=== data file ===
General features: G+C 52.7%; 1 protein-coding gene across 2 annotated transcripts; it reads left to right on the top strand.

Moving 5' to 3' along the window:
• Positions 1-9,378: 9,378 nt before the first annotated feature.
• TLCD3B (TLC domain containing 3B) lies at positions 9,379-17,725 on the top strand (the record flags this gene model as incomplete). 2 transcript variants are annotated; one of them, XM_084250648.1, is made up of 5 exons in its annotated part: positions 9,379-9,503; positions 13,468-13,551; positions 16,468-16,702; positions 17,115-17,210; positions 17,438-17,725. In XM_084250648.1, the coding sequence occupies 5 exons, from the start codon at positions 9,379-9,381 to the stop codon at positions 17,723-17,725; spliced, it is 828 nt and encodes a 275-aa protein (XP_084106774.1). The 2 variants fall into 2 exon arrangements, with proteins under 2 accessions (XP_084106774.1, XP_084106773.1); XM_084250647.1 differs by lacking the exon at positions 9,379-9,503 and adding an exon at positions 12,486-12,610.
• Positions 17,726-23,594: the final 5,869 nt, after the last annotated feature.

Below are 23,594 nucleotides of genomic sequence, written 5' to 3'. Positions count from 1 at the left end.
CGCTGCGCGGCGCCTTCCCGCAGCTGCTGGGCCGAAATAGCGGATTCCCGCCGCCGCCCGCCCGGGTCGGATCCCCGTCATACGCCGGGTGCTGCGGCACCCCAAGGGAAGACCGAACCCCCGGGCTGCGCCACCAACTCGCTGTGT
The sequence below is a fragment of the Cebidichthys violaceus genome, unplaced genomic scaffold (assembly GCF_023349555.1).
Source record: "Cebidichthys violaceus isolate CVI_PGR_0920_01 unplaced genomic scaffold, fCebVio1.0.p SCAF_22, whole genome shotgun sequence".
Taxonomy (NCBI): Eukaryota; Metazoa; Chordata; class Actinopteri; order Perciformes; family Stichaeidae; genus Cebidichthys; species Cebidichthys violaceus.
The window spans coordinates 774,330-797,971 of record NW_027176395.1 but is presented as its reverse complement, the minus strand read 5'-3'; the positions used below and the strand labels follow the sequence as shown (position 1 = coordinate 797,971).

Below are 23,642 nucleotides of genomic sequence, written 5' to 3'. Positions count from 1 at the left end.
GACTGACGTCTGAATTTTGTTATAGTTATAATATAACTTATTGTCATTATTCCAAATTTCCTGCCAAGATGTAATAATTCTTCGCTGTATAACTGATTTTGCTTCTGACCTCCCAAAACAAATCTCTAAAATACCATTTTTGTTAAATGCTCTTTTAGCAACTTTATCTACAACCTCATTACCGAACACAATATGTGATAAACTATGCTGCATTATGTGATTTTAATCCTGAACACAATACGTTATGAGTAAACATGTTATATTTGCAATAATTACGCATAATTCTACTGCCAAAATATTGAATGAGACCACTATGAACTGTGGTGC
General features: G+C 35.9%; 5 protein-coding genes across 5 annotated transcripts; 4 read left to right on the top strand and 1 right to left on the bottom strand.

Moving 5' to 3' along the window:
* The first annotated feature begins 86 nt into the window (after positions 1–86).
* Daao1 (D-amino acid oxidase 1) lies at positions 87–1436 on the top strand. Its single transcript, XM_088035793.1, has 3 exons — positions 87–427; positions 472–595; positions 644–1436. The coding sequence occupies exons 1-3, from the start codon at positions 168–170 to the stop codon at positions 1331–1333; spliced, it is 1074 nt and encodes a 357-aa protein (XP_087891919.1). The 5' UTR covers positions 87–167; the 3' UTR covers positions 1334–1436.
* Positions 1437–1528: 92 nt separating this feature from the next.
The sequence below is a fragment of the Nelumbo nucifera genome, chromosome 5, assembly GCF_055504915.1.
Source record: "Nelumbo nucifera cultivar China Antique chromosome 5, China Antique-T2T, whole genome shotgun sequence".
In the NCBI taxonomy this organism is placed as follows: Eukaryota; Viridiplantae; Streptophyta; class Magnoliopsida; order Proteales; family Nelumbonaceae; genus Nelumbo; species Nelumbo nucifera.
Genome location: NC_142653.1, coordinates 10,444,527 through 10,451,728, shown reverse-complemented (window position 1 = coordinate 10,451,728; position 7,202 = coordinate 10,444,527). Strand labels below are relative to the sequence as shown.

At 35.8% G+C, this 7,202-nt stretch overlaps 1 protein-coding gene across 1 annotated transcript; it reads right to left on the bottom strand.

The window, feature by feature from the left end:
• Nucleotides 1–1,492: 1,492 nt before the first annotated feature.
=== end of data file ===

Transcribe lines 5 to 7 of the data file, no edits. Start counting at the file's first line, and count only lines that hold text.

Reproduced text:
• Positions 17,726-23,594: the final 5,869 nt, after the last annotated feature.

Below are 23,594 nucleotides of genomic sequence, written 5' to 3'. Positions count from 1 at the left end.
CGCTGCGCGGCGCCTTCCCGCAGCTGCTGGGCCGAAATAGCGGATTCCCGCCGCCGCCCGCCCGGGTCGGATCCCCGTCATACGCCGGGTGCTGCGGCACCCCAAGGGAAGACCGAACCCCCGGGCTGCGCCACCAACTCGCTGTGT